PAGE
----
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BookShelf: The Call of the Conch — How Seashells Tell Nature’s Story
“The Sound of the Sea: Seashells and the Fate of the Oceans”
By Cynthia Barnett
W.W. Norton & Co., $27.95
Reviewed by Tom Henry
“A book for the ages.” That’s what Jack E. Davis, Pulitzer Prize-winning author of “The Gulf: The Making of an American Sea,” calls fellow Floridian Cynthia Barnett’s latest work, “The Sound of the Sea: Seashells and the Fate of the Oceans.”
Historian Douglas Brinkley labels it “an instant classic of nature history” that, in the tradition of Rachel Carson, “enchantingly weaves poetic musings with deep-seated conservation wisdom and ocean science.”
Lofty praise, indeed. But it’s spot on. Barnett’s incredible fourth book is a doozy.
Her writing and research have always been good, and she’s taken both up a notch, in a book which unfolds as a love affair with nature through the lens of mollusks and their seashells.
Obsession with shells
There are few books I’ve read in recent years from which I’ve learned more.
First, there’s the amazing science behind shells and how mollusks create them. I never really considered that, let alone considered there’s a whole realm of science known as conchology.
Nor did I consider the religious and economic power of shells over time, or that shells known as Lightning Whelk have been coveted because their spirals are one of the few that are formed counter-clockwise.
There is one marvelous anecdote after another, such as how archeologists have unearthed scores of seashells at Pompeii, the ancient Italian city buried in volcanic ash when Mount Vesuvius erupted.
And the obsession with shells experienced by high-profile figures such as Rembrandt, Japan’s Emperor Hirohito and Cuba’s Fidel Castro. Castro was so fascinated with queen conchs, she points out, that the CIA had considered using them as booby traps in a 1963 assassination plot that was never carried out, according to declassified documents made public in 2017.
Readers also learn how Charles Lindbergh’s wife, aviator Anne Morrow Lindbergh, was arguably an early feminist who wrote her bestselling book, “Gift From the Sea,” to explain how seashells became a calming influence on her.
Travels through time and around the world
There are many trips back in time, such as Barnett’s interest with an ancient tribe of Native Americans in southwest Florida known as the Calusa, which died out in the late 1700s.
She offers great insight into the religious and cultural significance of shell mounds and how they have been impacted by road construction.
There are even a few paragraphs devoted to the sexual allure of shells.
Barnett notes that in “The Story of V,” Catherine Blackledge’s biography of the vagina, many mollusks “have contoured, involute apertures that ‘bear a marked resemblance to the folds and curves of external female genitalia.’” In some provinces of Japan, she writes, the word for vagina is “kai,” which means shell.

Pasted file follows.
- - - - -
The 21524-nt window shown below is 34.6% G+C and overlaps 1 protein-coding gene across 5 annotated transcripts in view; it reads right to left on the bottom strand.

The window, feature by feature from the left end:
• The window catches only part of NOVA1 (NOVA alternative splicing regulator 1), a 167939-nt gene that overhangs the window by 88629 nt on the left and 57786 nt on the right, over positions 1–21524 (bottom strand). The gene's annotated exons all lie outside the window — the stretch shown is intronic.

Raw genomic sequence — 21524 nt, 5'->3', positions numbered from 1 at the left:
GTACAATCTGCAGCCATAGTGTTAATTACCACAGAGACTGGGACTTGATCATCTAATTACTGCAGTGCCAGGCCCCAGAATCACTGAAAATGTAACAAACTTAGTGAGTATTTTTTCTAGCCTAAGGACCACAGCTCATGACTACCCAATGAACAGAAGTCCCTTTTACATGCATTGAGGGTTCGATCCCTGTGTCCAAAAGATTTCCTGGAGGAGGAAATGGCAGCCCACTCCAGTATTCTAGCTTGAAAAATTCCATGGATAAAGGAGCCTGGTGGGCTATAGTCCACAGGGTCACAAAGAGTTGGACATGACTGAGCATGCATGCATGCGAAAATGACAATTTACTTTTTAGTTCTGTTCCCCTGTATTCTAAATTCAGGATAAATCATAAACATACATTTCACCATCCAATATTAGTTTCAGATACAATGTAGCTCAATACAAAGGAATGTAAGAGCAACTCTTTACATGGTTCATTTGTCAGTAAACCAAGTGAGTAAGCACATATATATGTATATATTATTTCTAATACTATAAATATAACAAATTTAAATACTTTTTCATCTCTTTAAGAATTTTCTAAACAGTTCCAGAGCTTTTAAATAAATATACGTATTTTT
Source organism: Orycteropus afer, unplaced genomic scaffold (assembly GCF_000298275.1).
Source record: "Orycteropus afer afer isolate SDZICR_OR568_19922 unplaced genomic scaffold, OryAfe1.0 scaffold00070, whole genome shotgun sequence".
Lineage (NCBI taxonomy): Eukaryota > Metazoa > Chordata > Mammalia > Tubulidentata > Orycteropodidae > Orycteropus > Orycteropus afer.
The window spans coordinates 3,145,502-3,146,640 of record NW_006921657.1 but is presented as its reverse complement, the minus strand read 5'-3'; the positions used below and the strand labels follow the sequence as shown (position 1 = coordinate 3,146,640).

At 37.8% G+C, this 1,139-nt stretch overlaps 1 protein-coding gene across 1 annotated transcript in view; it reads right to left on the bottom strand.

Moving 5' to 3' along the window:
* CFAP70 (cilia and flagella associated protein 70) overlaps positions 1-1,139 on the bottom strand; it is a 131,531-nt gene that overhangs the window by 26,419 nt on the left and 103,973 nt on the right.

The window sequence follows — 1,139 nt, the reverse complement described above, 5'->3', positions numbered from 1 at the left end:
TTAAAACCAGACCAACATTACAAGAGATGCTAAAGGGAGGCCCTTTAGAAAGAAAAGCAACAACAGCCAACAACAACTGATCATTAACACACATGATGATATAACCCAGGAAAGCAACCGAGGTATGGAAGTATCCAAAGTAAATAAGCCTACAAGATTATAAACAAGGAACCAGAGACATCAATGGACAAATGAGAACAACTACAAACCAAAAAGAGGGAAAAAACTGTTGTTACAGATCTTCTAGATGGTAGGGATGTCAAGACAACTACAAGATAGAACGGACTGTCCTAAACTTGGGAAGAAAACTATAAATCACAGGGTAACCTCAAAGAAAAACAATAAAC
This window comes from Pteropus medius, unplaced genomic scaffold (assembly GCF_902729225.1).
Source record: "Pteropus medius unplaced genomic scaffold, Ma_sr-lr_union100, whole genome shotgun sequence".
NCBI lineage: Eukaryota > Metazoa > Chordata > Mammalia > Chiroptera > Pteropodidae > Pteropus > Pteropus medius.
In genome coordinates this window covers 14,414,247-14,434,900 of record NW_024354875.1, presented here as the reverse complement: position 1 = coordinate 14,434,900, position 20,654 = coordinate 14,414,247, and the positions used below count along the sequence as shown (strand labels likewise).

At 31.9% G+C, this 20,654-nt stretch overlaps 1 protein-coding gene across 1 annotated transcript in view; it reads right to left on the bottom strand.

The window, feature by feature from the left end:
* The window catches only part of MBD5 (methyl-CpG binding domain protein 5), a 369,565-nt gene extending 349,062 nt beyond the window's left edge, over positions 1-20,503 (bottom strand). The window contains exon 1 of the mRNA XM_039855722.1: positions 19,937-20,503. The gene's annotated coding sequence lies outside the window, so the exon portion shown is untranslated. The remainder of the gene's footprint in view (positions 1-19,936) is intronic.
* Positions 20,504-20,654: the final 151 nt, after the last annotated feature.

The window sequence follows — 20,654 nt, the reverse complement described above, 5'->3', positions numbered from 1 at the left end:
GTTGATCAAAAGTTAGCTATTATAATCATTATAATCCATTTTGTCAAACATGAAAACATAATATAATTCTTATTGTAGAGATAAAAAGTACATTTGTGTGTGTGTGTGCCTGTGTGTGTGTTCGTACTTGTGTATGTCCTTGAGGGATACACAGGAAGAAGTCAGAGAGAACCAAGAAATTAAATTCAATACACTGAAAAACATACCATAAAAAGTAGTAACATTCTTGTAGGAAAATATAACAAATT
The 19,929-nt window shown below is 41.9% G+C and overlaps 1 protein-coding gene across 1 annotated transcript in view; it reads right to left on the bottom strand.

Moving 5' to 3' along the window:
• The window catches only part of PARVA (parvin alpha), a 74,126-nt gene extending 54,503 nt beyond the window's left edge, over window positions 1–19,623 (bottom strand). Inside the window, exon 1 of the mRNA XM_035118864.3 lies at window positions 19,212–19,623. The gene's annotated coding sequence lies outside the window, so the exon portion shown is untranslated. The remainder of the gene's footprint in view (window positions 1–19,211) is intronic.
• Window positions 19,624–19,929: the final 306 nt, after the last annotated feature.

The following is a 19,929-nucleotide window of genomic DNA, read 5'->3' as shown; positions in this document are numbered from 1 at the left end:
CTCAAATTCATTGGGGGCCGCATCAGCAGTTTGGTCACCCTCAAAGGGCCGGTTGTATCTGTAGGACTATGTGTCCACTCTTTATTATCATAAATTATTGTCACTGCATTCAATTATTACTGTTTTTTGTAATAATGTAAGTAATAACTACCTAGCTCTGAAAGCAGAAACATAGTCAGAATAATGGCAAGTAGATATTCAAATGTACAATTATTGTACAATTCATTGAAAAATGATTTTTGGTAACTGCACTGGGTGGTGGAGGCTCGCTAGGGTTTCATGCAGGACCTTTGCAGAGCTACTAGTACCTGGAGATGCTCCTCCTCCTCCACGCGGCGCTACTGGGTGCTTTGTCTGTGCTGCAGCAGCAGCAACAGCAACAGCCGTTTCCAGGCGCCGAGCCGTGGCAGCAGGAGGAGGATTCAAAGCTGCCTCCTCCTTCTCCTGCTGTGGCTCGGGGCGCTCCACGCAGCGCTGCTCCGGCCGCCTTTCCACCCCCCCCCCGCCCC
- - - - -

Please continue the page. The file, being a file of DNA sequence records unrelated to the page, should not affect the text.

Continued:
Her writing, as good as it is, is equaled or
surpassed by her incredible research. This
book is a marvel in the art of reporting itself.
Barnett goes on worldwide journeys for her research, to the Maldives and other faraway places, and sometimes with her son Will by her side. She writes about growing pollution problems, from the impact of plastics to climate change, and probes issues such as environmental ethics.
The latter includes the past practice of harvesting live seashells, especially on Florida’s Sanibel Island.
A standing joke among Floridians was how the best seashells were likely at the Georgia State Line, which is about as far as tourists heading back north could get before they were so overwhelmed by the stench of dying mollusks that they likely gave up and dumped their haul along the highway.
Barnett explains how the initial response by Sanibel motel operators was to pay for so-called “boiling stations” for people to kill their mollusks down by the beach instead of stinking up their rooms with them. Today, of course, such harvests are forbidden.
Deep research, sound science
While “The Sound of the Sea: Seashells and the Fate of the Oceans” is a great read, that doesn’t mean it’s light on science.
Barnett weaves countless scientific terms and concepts into her engaging prose. This book isn’t for the faint of heart, young readers, or those looking for a simple overview of seashell history.
Her writing, as good as it is, is equaled or surpassed by her incredible research. This book is a marvel in the art of reporting itself, and not just because of its panoramic, global perspective.
It takes a deep dive into history and will likely leave many readers scratching their heads, wondering why they’d never seen how seashells have factored into our lives, culture, customs and beliefs so greatly.
This book is a great reminder for environmental journalists how everything around us in nature has a story to it, with links to the past that can reveal something about human behavior.
That’s true even if they are one of the world’s most coveted conchs or just one of the millions of tiny seashells that people largely overlook by their feet as they walk the beach.
Tom Henry is SEJournal’s BookShelf editor, a member of SEJournal’s editorial board, a former Society of Environmental Journalists board member and a longtime journalist who created The (Toledo) Blade’s environment beat in 1993. He is a longtime SEJ friend of Barnett’s and has followed her successful transition to a book-writing career from the start.
* From the weekly news magazine SEJournal Online, Vol. 7, No. 5. Content from each new issue of SEJournal Online is available to the public via the SEJournal Online main page. Subscribe to the e-newsletter here. And see past issues of the SEJournal archived here.